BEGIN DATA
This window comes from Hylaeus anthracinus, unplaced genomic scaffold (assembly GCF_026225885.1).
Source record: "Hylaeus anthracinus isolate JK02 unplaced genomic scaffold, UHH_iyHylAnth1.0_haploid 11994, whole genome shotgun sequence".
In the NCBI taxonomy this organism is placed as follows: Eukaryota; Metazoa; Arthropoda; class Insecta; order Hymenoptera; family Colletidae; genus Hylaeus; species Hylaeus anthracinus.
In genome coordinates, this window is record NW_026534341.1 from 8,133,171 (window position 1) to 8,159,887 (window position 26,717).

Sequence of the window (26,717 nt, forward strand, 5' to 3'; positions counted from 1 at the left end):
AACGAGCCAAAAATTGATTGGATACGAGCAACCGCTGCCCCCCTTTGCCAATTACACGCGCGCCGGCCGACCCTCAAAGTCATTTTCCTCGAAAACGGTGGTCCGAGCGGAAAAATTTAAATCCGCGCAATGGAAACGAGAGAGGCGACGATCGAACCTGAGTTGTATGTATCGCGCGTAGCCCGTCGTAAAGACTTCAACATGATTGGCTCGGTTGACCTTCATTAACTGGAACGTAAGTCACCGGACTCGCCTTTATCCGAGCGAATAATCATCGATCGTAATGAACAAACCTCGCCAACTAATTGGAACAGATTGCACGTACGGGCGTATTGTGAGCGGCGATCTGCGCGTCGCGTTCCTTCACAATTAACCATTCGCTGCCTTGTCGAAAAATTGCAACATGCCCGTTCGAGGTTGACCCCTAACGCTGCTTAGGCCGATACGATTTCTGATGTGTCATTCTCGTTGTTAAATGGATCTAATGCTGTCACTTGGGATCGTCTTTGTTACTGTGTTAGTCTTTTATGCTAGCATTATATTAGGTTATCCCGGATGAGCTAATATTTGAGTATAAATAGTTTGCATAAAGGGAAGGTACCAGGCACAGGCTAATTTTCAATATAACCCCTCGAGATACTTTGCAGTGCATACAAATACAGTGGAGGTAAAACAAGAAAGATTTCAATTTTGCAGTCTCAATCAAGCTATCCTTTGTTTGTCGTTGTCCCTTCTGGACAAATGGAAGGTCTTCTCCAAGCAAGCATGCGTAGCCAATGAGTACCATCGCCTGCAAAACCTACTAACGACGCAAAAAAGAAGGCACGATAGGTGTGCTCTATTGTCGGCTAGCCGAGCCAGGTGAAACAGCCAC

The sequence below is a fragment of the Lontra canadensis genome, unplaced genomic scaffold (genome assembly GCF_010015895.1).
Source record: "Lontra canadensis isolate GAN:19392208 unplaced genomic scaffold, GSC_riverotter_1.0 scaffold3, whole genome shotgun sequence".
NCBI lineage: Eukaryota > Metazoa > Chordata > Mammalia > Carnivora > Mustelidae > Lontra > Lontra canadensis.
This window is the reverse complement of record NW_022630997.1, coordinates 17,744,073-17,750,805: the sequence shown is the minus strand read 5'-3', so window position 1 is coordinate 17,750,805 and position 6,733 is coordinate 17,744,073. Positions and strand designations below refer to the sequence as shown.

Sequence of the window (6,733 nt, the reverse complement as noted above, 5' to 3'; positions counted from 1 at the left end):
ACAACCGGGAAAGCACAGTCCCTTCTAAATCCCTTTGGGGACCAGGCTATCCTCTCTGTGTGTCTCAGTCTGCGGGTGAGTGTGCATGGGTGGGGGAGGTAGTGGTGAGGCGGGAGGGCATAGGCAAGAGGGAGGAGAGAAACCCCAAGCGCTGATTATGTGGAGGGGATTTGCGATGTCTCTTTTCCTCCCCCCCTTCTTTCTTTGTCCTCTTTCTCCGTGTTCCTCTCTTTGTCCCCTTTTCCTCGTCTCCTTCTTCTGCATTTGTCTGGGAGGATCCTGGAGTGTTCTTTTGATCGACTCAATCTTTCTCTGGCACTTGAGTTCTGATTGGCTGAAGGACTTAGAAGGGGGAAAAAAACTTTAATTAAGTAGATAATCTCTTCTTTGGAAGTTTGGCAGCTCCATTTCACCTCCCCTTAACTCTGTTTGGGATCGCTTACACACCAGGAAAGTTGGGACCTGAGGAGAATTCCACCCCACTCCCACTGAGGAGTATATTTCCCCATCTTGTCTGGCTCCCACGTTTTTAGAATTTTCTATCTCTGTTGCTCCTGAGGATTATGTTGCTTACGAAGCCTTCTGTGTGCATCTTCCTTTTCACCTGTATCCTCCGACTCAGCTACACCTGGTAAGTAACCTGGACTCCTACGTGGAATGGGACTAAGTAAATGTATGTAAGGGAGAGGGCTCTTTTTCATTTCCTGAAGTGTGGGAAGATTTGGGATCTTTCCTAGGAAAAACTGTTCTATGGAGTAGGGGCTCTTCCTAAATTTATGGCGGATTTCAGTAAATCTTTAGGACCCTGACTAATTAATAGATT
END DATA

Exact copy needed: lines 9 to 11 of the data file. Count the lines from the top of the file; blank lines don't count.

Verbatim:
NCBI lineage: Eukaryota > Metazoa > Chordata > Mammalia > Carnivora > Mustelidae > Lontra > Lontra canadensis.
This window is the reverse complement of record NW_022630997.1, coordinates 17,744,073-17,750,805: the sequence shown is the minus strand read 5'-3', so window position 1 is coordinate 17,750,805 and position 6,733 is coordinate 17,744,073. Positions and strand designations below refer to the sequence as shown.

Sequence of the window (6,733 nt, the reverse complement as noted above, 5' to 3'; positions counted from 1 at the left end):